As chairman of the Missouri House Committee on Government Oversight and Accountability, I've led several investigations into wasteful or misguided state government programs.
The committee was formed in 2011 to investigate the Mamtek debacle in Moberly. After a series of hearings and proposed legislation, which a blogger from Bloomberg News called the "one bright spot in this whole sad tale," many of the committee's recommendations were adopted by the Department of Economic Development through administrative rules.
Ever since, the committee has worked to (1) ensure the State Board of Education detects and deters cheating on statewide assessments, (2) protect the privacy of your personal information you share with the Department of Revenue, including conceal-carry permit information, and (3) protect welfare reform by persuading the Department of Social Services to cancel a contract which paid a per person bounty for every Missourian it signed up for permanent disability benefits.
In each instance, the committee made a positive impact on state law without even passing a bill. Instead, we identified a problem and worked with the relevant state agency to change state policies going forward.
Last summer, after a series of startling pieces of investigative journalism by Jeremy Kohler of the St. Louis Post-Dispatch, it appeared the committee would need to hold a series of hearings on Brownfield Tax Credits - incentives designed to help developers renovate properties with major environmental problems. Kohler's reporting exposed a series of Brownfield projects for which it appeared that the property developer had fixed bidding processes to increase costs to Missouri taxpayers.
News coverage suggested there was a major transparency problem in the program. All of the issues raised could have been solved if Brownfield tax credit developers were required to bid and complete Brownfield projects with procedures as open to public scrutiny and competitive bidding as ordinary government spending.
In late June, I sent document requests to the state agencies charged with implementing the Brownfield tax credit program. After some preliminary discussions, I informed the decision-makers at the agencies that I believed the biggest problem was a lack of transparency and that legislation would be necessary to subject Brownfield tax credits to the same system of open bidding as occurs in typical government spending. Also, after reviewing the statutes creating the Brownfield tax credits, I was convinced that a new statute was unnecessary because the Department of Economic Development already had the authority to require public bidding by administrative rule.
Thanks to DED, I received word that it would begin the process of promulgating administrative rules to ensure more open and accountable Brownfield bids. But complicated administrative rules don't just happen overnight. They took six months here. But on March 17, those new rules appeared in the Missouri Register. These new rules require Brownfield developers to submit preliminary cost estimates prepared by independent, licensed architects or engineers, and to publiclybid all purchases of goods and services over $25,000. As a result, taxpayers will receive better protection against any potential misuse of Brownfield tax credit proceeds.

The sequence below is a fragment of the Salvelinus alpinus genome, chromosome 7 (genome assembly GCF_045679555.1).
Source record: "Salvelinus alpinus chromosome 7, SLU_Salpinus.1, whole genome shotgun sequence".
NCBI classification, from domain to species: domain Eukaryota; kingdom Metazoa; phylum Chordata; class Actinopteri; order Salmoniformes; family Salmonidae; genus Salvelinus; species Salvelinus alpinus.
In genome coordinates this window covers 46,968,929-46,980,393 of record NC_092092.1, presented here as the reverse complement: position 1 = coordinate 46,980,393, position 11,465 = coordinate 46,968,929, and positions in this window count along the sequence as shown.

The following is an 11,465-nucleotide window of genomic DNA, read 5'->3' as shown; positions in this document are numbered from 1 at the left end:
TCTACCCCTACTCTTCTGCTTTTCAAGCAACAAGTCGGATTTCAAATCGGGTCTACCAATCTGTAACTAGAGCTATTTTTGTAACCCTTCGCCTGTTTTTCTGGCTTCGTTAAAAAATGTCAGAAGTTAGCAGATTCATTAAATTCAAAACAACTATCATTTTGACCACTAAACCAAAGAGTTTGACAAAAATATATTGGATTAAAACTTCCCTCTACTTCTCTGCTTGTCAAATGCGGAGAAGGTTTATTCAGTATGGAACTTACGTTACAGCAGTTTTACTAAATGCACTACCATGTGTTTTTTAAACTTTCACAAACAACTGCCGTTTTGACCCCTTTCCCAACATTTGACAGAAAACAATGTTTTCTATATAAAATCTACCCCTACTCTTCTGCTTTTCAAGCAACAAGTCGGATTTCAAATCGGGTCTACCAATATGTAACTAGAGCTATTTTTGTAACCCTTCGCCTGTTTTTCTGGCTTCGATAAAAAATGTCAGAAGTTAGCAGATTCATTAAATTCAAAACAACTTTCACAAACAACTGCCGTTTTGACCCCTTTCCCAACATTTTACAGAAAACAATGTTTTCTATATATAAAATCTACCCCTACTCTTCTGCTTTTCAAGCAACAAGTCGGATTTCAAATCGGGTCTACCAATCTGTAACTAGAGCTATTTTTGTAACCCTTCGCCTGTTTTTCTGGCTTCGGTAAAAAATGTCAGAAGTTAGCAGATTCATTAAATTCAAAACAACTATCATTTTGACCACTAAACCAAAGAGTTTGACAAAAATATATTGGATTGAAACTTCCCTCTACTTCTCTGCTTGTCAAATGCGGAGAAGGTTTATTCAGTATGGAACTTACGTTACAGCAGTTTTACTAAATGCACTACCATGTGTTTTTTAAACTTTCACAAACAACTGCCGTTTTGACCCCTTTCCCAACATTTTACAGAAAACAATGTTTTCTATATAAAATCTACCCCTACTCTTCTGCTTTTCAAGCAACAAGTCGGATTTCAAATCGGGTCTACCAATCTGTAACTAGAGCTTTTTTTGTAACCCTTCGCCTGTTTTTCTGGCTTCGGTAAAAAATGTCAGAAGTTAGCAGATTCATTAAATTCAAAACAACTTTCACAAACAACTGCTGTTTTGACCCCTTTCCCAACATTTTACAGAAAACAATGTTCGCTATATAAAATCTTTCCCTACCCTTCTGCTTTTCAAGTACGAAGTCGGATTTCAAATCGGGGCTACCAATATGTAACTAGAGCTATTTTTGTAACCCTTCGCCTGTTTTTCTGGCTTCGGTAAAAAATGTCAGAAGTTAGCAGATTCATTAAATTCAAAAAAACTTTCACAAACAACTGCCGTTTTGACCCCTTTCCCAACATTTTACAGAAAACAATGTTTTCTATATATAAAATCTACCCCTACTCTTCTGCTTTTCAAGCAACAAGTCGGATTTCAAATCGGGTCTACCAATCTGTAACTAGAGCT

In grade school, we learn how a bill becomes a law. We watch the classic School House Rock video "I'm Just a Bill" and think of lawmaking as a somewhat orderly process. In practice, the orderly process is the exception. The simple bill can be killed about 40 different ways. The most common death is quiet and natural, caused by a legislative calendar that doesn't leave enough time to pass every bill worth passing.
In fact, most new "laws" or state government policies come about through one of two alternative methods. It can become "law" either: (1) through a new or changed administrative rule or practice, as was the case with many of the examples cited in this article, or (2) via amendment to the old-fashioned bill, a process I'll describe in a later column, which is a little more complicated and free-wheeling than you might think based on your grade school civics lessons.
As your state representative, I've used the opportunity as chair of the House's investigatory committee to improve state policies by working with state departments to fix them without the need for legislation. It's not ever easy. And it doesn't work for everything. But, when we've had the opportunity to improve state policy for the better through cooperation rather than legislation, our committee has taken it.
Medicaid Reform: The House Committee on Government Oversight and Accountability continues hearings on HB 1901 this week, relating to Medicaid reform. I anticipate two days of marathon hearings on Monday and Tuesday.
State Budget: The House will pass the state budget this week. Unlike the fairy-tale and pixie-dust proposal put forth by Gov. Nixon, the budget we pass will be balanced, which requires more difficult decisions.
Exercise! Gov. Nixon kicked off the 2014 100 Missouri Miles challenge this week in Columbia. Proud to say I'm already at 164 miles - with an asterisk because a whole bunch of them were on the treadmill and, well, I guess the challenge had not started yet!
State Rep. Jay Barnes, R-Jefferson City, represents Missouri's 60th District.